Feedback is an integral part of the learning process and should be clear and effective if it is to support the progression of pupil learning. The ‘How Good Is Our School 4’ document (HGIOS 4) (2015) states that through effective feedback pupils should ‘have an accurate understanding of their progress in learning and what they need to do to improve’ (p37). With the importance of feedback having been established, Hattie and Timperley (2007) speak about the significance of timing when providing that feedback and how different tasks may require different approaches. Kulik and Kulik (1988) found that immediate feedback is more effective for pupil retention and ‘to delay feedback is to hinder learning’ (p94). Therefore, I wanted to find out if live feedback during written lessons had a more positive impact on the pupil’s work and if it leads to a deeper understanding of the lessons they are receiving. It is not only important for learners to receive constructive feedback, but teachers must have an understanding of when to provide feedback to their pupils.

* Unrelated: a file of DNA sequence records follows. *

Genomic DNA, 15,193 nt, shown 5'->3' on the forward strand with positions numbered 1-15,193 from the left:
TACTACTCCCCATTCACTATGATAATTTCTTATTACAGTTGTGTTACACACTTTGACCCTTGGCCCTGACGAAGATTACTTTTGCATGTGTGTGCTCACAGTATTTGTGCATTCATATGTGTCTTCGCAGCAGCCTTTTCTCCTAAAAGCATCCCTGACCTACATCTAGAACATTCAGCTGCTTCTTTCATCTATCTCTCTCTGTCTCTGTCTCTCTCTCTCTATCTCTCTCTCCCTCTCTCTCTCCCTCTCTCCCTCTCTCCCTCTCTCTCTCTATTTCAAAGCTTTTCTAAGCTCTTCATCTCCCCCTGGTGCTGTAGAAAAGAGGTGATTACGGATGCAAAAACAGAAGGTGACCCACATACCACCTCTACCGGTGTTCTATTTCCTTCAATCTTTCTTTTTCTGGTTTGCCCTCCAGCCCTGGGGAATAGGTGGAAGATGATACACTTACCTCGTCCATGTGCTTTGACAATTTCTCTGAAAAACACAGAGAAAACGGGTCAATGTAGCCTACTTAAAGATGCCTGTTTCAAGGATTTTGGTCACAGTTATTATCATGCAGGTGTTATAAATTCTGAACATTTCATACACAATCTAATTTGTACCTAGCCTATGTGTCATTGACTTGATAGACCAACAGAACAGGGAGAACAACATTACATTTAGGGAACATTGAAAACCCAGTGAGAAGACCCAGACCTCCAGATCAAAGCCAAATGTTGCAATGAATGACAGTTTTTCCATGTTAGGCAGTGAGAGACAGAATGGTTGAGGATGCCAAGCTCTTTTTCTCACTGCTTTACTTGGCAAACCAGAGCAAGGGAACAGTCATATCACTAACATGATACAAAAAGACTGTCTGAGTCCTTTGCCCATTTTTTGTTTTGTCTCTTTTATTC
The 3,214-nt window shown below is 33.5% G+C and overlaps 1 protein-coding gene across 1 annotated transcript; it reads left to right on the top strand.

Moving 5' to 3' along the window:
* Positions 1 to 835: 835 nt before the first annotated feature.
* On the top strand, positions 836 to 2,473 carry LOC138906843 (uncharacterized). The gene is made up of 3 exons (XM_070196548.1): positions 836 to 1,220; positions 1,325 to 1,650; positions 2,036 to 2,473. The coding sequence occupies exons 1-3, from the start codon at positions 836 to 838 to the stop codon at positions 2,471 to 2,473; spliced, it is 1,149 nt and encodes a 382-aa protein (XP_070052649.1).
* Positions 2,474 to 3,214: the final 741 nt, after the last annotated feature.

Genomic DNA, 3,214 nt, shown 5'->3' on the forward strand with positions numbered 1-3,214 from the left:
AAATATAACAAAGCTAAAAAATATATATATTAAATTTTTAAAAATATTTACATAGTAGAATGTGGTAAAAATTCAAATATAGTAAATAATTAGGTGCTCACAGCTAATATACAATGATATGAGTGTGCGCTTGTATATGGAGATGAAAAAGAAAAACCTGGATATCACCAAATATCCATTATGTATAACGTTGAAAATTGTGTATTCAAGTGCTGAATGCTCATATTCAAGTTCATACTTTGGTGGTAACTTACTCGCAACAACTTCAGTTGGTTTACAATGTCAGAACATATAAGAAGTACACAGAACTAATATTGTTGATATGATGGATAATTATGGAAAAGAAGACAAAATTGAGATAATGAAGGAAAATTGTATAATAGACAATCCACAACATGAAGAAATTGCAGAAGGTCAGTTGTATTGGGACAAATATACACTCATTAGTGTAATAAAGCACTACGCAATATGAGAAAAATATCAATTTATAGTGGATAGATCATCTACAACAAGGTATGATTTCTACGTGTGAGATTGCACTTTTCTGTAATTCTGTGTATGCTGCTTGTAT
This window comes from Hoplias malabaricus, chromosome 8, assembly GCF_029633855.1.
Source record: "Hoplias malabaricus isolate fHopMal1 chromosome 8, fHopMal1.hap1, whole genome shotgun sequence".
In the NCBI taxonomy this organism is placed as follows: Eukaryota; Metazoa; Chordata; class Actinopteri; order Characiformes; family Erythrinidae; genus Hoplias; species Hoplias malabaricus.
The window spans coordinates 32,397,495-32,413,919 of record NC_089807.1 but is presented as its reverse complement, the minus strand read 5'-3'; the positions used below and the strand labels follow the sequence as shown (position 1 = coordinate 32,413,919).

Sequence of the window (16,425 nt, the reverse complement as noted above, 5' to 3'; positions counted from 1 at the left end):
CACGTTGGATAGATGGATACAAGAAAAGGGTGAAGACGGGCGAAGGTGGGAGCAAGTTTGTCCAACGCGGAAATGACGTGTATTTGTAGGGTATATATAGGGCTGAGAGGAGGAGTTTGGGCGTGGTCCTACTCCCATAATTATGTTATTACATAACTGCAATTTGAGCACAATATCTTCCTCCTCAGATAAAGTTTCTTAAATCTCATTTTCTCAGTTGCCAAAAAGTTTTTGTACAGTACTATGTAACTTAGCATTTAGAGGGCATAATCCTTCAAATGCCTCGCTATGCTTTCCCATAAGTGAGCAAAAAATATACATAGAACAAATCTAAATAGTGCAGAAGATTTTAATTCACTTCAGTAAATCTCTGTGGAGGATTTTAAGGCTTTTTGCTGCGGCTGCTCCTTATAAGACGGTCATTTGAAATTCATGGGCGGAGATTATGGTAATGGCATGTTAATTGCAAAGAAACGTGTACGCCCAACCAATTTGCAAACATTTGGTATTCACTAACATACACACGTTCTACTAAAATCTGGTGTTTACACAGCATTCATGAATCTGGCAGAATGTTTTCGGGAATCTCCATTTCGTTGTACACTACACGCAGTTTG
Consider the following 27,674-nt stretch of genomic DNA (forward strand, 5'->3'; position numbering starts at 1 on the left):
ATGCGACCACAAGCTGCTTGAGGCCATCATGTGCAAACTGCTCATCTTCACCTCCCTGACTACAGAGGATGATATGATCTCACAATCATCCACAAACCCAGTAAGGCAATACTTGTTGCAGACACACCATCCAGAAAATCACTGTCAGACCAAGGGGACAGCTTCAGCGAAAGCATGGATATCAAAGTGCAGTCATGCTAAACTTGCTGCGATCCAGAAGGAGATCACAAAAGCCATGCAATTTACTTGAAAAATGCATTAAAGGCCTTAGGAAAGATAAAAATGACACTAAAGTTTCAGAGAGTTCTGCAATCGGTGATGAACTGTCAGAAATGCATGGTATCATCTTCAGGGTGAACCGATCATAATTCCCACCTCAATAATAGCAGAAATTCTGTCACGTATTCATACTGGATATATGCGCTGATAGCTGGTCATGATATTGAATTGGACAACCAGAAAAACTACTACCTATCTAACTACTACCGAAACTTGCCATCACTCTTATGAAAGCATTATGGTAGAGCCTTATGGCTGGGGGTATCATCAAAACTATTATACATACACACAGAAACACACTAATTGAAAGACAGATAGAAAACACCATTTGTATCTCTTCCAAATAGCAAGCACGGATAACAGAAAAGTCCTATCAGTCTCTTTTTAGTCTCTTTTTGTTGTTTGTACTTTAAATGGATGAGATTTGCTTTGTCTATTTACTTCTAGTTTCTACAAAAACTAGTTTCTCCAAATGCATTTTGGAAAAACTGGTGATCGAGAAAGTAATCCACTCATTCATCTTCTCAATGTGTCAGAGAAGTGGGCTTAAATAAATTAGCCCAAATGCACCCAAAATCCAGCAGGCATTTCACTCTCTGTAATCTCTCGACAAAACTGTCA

The aim of this enquiry was to determine what impact live feedback had on pupil understanding before and after live feedback was given during tasks. More specifically, this enquiry will explore if children use the feedback provided to progress and develop.